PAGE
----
As an old-style Leninist party in a modern world, China’s ruling Communist party is confronted by two major challenges, notes Orville Schell, the Arthur Ross Director of the Center on U.S.-China Relations at the Asia Society in New York: first, how to maintain “ideological discipline” among its almost 89 million members in a globalized world awash with money, international travel, electronically transmitted information, and heretical ideas. Second, how to cleanse itself of its chronic corruption, a blight that Xi has himself described as “a matter of life and death,” he writes for The New York Review of Books:
The primary reason the Party is so susceptible to graft is that while officials are poorly paid, they do control valuable national assets. So, for example, when property development deals come together involving real estate (all land belongs to the government) and banking (all the major banks also belong to the government), officials vetting the deals find themselves in tempting positions to supplement their paltry salaries by accepting bribes or covertly raking off a percentage of the action. Since success without corruption in China is almost a non sequitur, officials and businessmen (and heads of state-owned enterprises are both) are all easily touched by what Chinese call “original sin” (yuanzui), namely, some acquaintance with corruption.
A letter from party dissidents calling for President Xi Jinping to resign has widened the rift between the regime and journalists, The FT adds:
At stake is a delicate compromise reached in the post-Mao reform period, where the press has carved out a carefully circumscribed niche for dissent. That space has given Beijing what one expert refers to as a “steam valve” — a way for public debate to be held without growing out of control.
“It’s quite evident that ideology is being rolled back,” says Qiao Mu, a professor at Beijing Foreign Studies University. “This change appears in the form of media control and intimidation of journalists. But fundamentally it’s the politics that is changing.”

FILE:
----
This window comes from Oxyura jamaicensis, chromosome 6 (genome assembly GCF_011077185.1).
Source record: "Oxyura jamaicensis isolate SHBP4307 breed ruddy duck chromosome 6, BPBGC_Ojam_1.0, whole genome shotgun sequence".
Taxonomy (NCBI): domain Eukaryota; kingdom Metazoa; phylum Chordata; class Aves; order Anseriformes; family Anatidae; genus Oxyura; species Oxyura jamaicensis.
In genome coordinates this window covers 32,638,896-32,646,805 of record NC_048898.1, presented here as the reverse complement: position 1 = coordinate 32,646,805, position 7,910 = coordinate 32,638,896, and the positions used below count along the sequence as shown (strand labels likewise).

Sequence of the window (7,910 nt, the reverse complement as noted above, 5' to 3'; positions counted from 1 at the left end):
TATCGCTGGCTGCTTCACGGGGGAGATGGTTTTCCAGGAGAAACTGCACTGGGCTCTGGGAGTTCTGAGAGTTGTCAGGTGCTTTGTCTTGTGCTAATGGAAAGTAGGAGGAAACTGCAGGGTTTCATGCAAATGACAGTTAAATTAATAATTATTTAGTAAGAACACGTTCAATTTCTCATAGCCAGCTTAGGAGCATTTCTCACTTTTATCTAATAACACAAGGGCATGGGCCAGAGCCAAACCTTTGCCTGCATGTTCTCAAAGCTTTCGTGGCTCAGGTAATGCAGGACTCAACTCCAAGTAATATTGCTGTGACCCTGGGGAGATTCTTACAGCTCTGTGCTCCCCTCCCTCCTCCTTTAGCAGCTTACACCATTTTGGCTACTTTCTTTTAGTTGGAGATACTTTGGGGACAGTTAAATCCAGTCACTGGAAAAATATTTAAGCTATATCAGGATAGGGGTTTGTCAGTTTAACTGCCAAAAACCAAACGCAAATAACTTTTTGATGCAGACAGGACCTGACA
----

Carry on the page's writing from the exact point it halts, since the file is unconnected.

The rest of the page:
The party’s heavy-handed reaction to both cases made clear the insecurities of the regime. “Those were two highly symbolic events that challenged Xi’s ruling status,” says Xiao Qiang (left), an expert on Chinese media at the University of California at Berkeley:
However, the crackdown is colliding with a society which has tasted openness, says Mr Xiao. Increased commercial pressures on the media and the internet, despite being heavily censored, have pushed the boundaries of party control. “[Xi] has been trying to reverse the trend that Chinese official media have more and more voices and that some media personnel are pushing for political reform beyond the party’s tolerance,” he says.
What has been perhaps most unexpected about this trend is the way that Beijing has begun to extend its claim to control people and organizations beyond its borders, notes Orville Schell, the Arthur Ross Director of the Center on U.S.-China Relations at the Asia Society in New York. Despite its stubborn defense of the sanctity of sovereignty, its agents have begun reaching overseas to manipulate the foreign dialogue by setting up hundreds of Confucius Institutes, newspapers, magazines, and even TV networks that answer to the Central Propaganda Department and the C.C.P., adds Schell (left):
The Chinese government is also denying visas to “unfriendly” (buyouhao) foreign journalists and scholars; blocking foreign websites with which it disagrees; demanding that public figures like the Dalai Lama, Hong Kong activists, or Chinese dissidents be refused foreign platforms; threatening the advertising bases of overseas media outlets that challenge its positions; and now even abducting foreign nationals abroad and “renditioning” them back to China where it forces them into making televised confessions. It is hardly surprising that Chinese have started whispering about a new “climate of fear” (kongbu de qifen), what Eva Pils of King’s College London School of Law calls “rule by fear.”
“[W[e know there are a lot of people who are dissatisfied, but they’re afraid to do anything,” says Columbia University’s Andrew Nathan, a board member of the National Endowment for Democracy. “But if they see a split in the leadership, which is what people saw back in 1989, when they view that split in the leadership, there is a real risk of social disorder in China.”
China’s slowing economy has led to an increase in worker strikes, disputes, and protests, as has been documented by many, including the Hong Kong-based China Labour Bulletin and the Supreme People’s Court of China, notes China Digital Times (a partner of the National Endowment for Democracy). For CNN, James Griffiths has produced a multimedia overview of the current situation for workers in China, looking at the both causes of increased protests and government efforts to limit their impact on a national basis, including censorship and tightening controls over civil society groups.
The American Bar Association should stand with the Chinese people, and support rule of law, in keeping with its values as expressed in its mission — values drawn from the bedrock of American democracy, Chen Guangcheng writes for The Washington Post.